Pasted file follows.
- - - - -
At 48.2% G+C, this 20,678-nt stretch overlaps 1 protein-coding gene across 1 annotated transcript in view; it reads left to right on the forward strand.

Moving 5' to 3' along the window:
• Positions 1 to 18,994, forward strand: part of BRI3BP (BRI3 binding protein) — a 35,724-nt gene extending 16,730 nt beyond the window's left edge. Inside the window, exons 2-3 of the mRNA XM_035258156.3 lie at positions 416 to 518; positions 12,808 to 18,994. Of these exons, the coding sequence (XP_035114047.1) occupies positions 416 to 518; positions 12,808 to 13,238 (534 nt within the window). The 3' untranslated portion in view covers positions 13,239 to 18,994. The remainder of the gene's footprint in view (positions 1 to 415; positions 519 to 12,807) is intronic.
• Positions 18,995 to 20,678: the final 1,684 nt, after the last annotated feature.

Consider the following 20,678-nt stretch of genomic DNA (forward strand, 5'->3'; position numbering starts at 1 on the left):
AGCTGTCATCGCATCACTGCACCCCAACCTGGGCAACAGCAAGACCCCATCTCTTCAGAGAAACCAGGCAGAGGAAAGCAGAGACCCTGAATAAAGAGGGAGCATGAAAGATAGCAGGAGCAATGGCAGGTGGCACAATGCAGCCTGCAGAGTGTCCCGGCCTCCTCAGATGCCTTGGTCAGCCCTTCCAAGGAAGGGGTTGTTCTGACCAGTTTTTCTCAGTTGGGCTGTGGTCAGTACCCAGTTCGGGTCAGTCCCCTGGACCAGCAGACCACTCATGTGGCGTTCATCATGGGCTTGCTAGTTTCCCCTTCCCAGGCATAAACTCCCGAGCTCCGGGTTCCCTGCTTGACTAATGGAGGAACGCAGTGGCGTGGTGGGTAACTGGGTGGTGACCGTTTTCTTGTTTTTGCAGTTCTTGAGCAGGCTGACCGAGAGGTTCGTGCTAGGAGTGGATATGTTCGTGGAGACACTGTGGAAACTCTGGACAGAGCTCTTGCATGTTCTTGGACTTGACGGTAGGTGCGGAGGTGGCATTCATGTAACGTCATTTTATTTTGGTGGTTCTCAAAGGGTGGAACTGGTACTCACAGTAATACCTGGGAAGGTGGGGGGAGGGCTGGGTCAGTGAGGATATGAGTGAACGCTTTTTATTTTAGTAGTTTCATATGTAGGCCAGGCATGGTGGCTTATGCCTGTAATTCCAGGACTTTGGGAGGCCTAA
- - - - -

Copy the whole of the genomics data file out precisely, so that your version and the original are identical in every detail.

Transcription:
At 48.2% G+C, this 20,678-nt stretch overlaps 1 protein-coding gene across 1 annotated transcript in view; it reads left to right on the forward strand.

Moving 5' to 3' along the window:
• Positions 1 to 18,994, forward strand: part of BRI3BP (BRI3 binding protein) — a 35,724-nt gene extending 16,730 nt beyond the window's left edge. Inside the window, exons 2-3 of the mRNA XM_035258156.3 lie at positions 416 to 518; positions 12,808 to 18,994. Of these exons, the coding sequence (XP_035114047.1) occupies positions 416 to 518; positions 12,808 to 13,238 (534 nt within the window). The 3' untranslated portion in view covers positions 13,239 to 18,994. The remainder of the gene's footprint in view (positions 1 to 415; positions 519 to 12,807) is intronic.
• Positions 18,995 to 20,678: the final 1,684 nt, after the last annotated feature.

Consider the following 20,678-nt stretch of genomic DNA (forward strand, 5'->3'; position numbering starts at 1 on the left):
AGCTGTCATCGCATCACTGCACCCCAACCTGGGCAACAGCAAGACCCCATCTCTTCAGAGAAACCAGGCAGAGGAAAGCAGAGACCCTGAATAAAGAGGGAGCATGAAAGATAGCAGGAGCAATGGCAGGTGGCACAATGCAGCCTGCAGAGTGTCCCGGCCTCCTCAGATGCCTTGGTCAGCCCTTCCAAGGAAGGGGTTGTTCTGACCAGTTTTTCTCAGTTGGGCTGTGGTCAGTACCCAGTTCGGGTCAGTCCCCTGGACCAGCAGACCACTCATGTGGCGTTCATCATGGGCTTGCTAGTTTCCCCTTCCCAGGCATAAACTCCCGAGCTCCGGGTTCCCTGCTTGACTAATGGAGGAACGCAGTGGCGTGGTGGGTAACTGGGTGGTGACCGTTTTCTTGTTTTTGCAGTTCTTGAGCAGGCTGACCGAGAGGTTCGTGCTAGGAGTGGATATGTTCGTGGAGACACTGTGGAAACTCTGGACAGAGCTCTTGCATGTTCTTGGACTTGACGGTAGGTGCGGAGGTGGCATTCATGTAACGTCATTTTATTTTGGTGGTTCTCAAAGGGTGGAACTGGTACTCACAGTAATACCTGGGAAGGTGGGGGGAGGGCTGGGTCAGTGAGGATATGAGTGAACGCTTTTTATTTTAGTAGTTTCATATGTAGGCCAGGCATGGTGGCTTATGCCTGTAATTCCAGGACTTTGGGAGGCCTAA